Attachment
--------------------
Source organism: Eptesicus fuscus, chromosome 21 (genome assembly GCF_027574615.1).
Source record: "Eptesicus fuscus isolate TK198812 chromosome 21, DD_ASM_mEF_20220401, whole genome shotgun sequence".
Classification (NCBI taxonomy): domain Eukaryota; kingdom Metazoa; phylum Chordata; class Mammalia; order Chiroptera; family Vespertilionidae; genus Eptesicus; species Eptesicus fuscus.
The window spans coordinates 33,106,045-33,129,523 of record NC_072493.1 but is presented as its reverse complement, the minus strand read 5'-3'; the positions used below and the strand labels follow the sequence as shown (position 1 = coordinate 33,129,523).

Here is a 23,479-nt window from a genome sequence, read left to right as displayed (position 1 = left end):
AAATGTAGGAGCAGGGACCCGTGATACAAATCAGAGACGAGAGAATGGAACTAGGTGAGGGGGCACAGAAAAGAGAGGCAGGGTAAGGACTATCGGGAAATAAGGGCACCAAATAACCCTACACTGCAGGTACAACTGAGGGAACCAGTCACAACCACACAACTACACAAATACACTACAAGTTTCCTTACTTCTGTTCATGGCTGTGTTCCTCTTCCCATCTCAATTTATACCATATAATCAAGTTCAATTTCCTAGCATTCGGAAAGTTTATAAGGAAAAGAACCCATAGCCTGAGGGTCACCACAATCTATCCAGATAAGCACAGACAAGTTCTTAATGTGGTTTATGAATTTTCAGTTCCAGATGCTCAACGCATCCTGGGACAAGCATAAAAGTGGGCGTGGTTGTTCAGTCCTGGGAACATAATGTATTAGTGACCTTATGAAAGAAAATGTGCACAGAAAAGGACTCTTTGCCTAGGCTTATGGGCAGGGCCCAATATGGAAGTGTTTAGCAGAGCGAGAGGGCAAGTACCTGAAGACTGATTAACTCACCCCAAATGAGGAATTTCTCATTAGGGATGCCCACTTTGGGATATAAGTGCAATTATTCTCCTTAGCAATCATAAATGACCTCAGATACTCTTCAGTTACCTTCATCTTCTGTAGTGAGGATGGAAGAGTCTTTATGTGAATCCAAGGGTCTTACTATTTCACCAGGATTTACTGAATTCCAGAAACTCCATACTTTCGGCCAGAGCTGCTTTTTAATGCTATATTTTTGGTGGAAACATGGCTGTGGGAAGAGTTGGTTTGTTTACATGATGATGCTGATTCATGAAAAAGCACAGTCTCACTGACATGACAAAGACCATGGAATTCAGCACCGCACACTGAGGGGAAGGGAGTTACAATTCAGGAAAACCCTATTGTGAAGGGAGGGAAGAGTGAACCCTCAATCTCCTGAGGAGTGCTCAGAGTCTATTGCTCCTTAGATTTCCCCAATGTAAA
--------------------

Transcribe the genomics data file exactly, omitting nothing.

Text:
Source organism: Eptesicus fuscus, chromosome 21 (genome assembly GCF_027574615.1).
Source record: "Eptesicus fuscus isolate TK198812 chromosome 21, DD_ASM_mEF_20220401, whole genome shotgun sequence".
Classification (NCBI taxonomy): domain Eukaryota; kingdom Metazoa; phylum Chordata; class Mammalia; order Chiroptera; family Vespertilionidae; genus Eptesicus; species Eptesicus fuscus.
The window spans coordinates 33,106,045-33,129,523 of record NC_072493.1 but is presented as its reverse complement, the minus strand read 5'-3'; the positions used below and the strand labels follow the sequence as shown (position 1 = coordinate 33,129,523).

Here is a 23,479-nt window from a genome sequence, read left to right as displayed (position 1 = left end):
AAATGTAGGAGCAGGGACCCGTGATACAAATCAGAGACGAGAGAATGGAACTAGGTGAGGGGGCACAGAAAAGAGAGGCAGGGTAAGGACTATCGGGAAATAAGGGCACCAAATAACCCTACACTGCAGGTACAACTGAGGGAACCAGTCACAACCACACAACTACACAAATACACTACAAGTTTCCTTACTTCTGTTCATGGCTGTGTTCCTCTTCCCATCTCAATTTATACCATATAATCAAGTTCAATTTCCTAGCATTCGGAAAGTTTATAAGGAAAAGAACCCATAGCCTGAGGGTCACCACAATCTATCCAGATAAGCACAGACAAGTTCTTAATGTGGTTTATGAATTTTCAGTTCCAGATGCTCAACGCATCCTGGGACAAGCATAAAAGTGGGCGTGGTTGTTCAGTCCTGGGAACATAATGTATTAGTGACCTTATGAAAGAAAATGTGCACAGAAAAGGACTCTTTGCCTAGGCTTATGGGCAGGGCCCAATATGGAAGTGTTTAGCAGAGCGAGAGGGCAAGTACCTGAAGACTGATTAACTCACCCCAAATGAGGAATTTCTCATTAGGGATGCCCACTTTGGGATATAAGTGCAATTATTCTCCTTAGCAATCATAAATGACCTCAGATACTCTTCAGTTACCTTCATCTTCTGTAGTGAGGATGGAAGAGTCTTTATGTGAATCCAAGGGTCTTACTATTTCACCAGGATTTACTGAATTCCAGAAACTCCATACTTTCGGCCAGAGCTGCTTTTTAATGCTATATTTTTGGTGGAAACATGGCTGTGGGAAGAGTTGGTTTGTTTACATGATGATGCTGATTCATGAAAAAGCACAGTCTCACTGACATGACAAAGACCATGGAATTCAGCACCGCACACTGAGGGGAAGGGAGTTACAATTCAGGAAAACCCTATTGTGAAGGGAGGGAAGAGTGAACCCTCAATCTCCTGAGGAGTGCTCAGAGTCTATTGCTCCTTAGATTTCCCCAATGTAAA